Challenging Fear Foods In Eating Disorder Recovery
Challenging Fear Foods

Challenging Fear Foods In Eating Disorder Recovery

Share on facebook
Share on twitter
Share on linkedin
Share on pinterest
Share on email
woman smiling against a wall
Free Yourself From Food Fears

Is It Normal To Have Fear Foods?

Fear foods, also known as trigger foods, are those which cause someone extreme fear, anxiety, grief or anger. 

It’s very common in America to have a standard list of do’s and dont’s when it comes to foods and eating behaviors we deem acceptable.  

While fear foods may be a common place for many, most are expressions of some type of disordered eating behavior. 

It should be made clear that there is a distinct difference between disordered eating and having a full eating disorder. 

It should also be made clear that while trigger foods can be common in American culture, that doesn’t make it any less damaging to one’s physical or emotional wellbeing. 

4 people around campfire
Anxiety Around Food My Impact Relationships

What Are Some Fear Foods?

There are really no standard for what can become a fear food within an eating disorder. Some common fear foods include:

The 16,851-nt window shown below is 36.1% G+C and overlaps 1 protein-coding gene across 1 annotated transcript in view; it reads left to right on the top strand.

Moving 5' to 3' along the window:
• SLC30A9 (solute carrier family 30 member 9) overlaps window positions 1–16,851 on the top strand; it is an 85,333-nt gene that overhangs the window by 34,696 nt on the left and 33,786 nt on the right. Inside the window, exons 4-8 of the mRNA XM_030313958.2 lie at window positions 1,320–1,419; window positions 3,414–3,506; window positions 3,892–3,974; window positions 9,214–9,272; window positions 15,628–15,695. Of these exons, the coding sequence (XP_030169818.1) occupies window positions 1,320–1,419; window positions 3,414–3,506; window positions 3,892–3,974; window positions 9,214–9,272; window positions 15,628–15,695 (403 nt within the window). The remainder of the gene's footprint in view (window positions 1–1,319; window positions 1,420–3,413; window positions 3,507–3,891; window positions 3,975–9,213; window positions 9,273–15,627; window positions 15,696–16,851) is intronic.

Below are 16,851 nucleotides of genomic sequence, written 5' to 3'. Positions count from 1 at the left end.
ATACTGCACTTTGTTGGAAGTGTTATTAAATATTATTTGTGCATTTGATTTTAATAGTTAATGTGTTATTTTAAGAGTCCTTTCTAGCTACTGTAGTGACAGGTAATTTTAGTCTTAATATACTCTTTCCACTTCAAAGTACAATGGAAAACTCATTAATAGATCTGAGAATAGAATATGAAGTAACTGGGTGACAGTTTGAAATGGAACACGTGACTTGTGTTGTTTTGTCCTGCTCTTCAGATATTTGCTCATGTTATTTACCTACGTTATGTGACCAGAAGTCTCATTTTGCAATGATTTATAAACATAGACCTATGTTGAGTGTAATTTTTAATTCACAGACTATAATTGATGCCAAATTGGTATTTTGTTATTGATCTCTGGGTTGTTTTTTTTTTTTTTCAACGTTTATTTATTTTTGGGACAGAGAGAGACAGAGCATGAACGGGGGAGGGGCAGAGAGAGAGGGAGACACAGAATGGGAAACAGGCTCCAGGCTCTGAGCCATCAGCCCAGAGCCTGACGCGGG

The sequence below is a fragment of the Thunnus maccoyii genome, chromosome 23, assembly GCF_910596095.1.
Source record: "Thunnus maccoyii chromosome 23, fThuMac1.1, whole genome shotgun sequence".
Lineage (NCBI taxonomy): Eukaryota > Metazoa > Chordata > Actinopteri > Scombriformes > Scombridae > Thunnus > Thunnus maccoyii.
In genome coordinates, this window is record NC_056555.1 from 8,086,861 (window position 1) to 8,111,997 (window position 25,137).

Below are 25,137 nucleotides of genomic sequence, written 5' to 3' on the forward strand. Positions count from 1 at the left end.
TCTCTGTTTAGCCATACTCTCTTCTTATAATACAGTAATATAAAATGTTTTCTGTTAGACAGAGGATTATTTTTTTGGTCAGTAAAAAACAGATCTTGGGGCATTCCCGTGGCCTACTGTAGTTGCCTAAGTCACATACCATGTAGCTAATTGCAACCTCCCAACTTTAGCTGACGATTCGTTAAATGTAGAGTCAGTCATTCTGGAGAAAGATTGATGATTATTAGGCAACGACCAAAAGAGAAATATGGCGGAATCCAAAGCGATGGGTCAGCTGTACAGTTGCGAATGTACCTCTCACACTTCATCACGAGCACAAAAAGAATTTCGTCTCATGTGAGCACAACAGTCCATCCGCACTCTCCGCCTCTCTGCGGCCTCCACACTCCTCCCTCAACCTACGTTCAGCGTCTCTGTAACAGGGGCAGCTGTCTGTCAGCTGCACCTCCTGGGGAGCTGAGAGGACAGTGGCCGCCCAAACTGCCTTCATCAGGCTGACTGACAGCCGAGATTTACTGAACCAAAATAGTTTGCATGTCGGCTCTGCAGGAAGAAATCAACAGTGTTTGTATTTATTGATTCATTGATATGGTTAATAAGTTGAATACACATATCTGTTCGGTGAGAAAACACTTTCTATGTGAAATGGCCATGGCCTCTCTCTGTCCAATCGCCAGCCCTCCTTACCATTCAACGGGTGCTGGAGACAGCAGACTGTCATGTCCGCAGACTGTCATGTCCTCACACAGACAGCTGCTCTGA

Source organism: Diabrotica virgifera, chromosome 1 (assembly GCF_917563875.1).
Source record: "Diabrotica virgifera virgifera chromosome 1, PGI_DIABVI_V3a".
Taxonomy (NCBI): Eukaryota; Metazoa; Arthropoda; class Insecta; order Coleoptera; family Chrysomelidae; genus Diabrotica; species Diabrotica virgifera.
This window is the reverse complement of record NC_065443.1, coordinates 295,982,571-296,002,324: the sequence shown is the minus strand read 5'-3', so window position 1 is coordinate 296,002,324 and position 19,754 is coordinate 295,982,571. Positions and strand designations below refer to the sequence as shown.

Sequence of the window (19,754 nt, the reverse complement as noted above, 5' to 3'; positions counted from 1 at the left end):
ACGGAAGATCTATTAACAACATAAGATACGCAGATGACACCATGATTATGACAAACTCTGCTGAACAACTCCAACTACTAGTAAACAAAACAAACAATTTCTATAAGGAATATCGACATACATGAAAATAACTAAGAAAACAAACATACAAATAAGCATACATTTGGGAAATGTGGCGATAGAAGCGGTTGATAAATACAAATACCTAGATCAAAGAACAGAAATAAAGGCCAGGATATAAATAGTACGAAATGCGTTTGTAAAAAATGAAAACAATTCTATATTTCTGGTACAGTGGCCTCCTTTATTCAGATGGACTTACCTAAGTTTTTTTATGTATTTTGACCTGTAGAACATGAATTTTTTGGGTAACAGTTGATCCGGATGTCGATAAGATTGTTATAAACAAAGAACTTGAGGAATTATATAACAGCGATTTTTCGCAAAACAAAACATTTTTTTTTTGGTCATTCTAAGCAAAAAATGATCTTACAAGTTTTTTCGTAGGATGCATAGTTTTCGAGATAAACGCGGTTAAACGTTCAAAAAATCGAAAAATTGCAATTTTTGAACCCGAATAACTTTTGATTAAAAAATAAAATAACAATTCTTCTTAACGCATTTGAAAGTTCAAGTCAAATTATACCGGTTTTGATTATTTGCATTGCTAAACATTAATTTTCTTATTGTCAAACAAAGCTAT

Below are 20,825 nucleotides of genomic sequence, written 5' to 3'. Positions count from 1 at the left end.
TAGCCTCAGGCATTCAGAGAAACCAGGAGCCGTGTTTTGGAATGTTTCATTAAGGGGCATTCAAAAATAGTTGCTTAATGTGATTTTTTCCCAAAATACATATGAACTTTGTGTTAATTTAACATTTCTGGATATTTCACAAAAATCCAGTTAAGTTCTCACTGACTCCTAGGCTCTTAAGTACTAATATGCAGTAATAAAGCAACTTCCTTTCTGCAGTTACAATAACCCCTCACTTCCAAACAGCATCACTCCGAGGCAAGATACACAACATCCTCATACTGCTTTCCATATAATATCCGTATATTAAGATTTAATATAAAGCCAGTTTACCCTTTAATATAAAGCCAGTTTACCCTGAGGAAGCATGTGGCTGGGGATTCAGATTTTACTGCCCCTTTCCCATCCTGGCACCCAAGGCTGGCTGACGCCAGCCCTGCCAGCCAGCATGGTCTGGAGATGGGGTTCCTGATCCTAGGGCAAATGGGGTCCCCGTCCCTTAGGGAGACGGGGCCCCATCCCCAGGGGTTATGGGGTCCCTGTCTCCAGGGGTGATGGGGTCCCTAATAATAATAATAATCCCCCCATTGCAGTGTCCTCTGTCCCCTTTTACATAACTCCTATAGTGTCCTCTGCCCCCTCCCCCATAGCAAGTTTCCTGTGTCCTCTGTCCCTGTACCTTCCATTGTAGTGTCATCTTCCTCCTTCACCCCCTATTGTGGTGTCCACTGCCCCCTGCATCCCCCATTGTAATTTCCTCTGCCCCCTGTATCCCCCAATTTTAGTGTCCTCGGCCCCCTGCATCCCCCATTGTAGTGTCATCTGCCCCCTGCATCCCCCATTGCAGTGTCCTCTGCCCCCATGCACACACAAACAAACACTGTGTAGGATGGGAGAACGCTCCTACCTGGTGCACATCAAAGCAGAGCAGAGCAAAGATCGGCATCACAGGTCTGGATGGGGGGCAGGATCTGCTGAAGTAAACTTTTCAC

• Cakes, cookies, candies
  • Foods with many ingredients (lasagna, sandwiches, pizza)
  • Foods high in fat (Burgers, cakes, avocado, pizza)
  • Pasta
  • Foods eaten while dining out
  • Protein rich foods (especially for those who have adopted some element of vegan or vegetarian lifestyle)

Distress associated with food does not always need to come with a specific food type. It can be portion specific, time of day, or quantity of portion consumed. 

Woman on boat with yellow balloons
Trigger Foods Have Many Origins

How Do Fear Foods Develop?

Fear Foods In ARFID

A food aversion can be subtle or abrupt depending on the disordered eating behavior that a person is experiencing. 

For example, if someone experiences ARFID (avoidant restrictive food intake disorder), the foods they may experience fear from will be quite different than someone experiencing anorexia nervosa. 

This is because of the underlying causes of the condition.  Eating disorders such as ARFID may be more correlated with textures and taste aversions when it comes to food.

A person experiencing ARFID typically won’t fear a food because they are afraid it may result in a change to their body weight, shape or size. They may fear foods that are difficult to Chew or swallow, Or foods that are too mushy.  

ARFID fear foods may develop from,  sensory processing issues, trauma, or amongst individuals on the autism spectrum.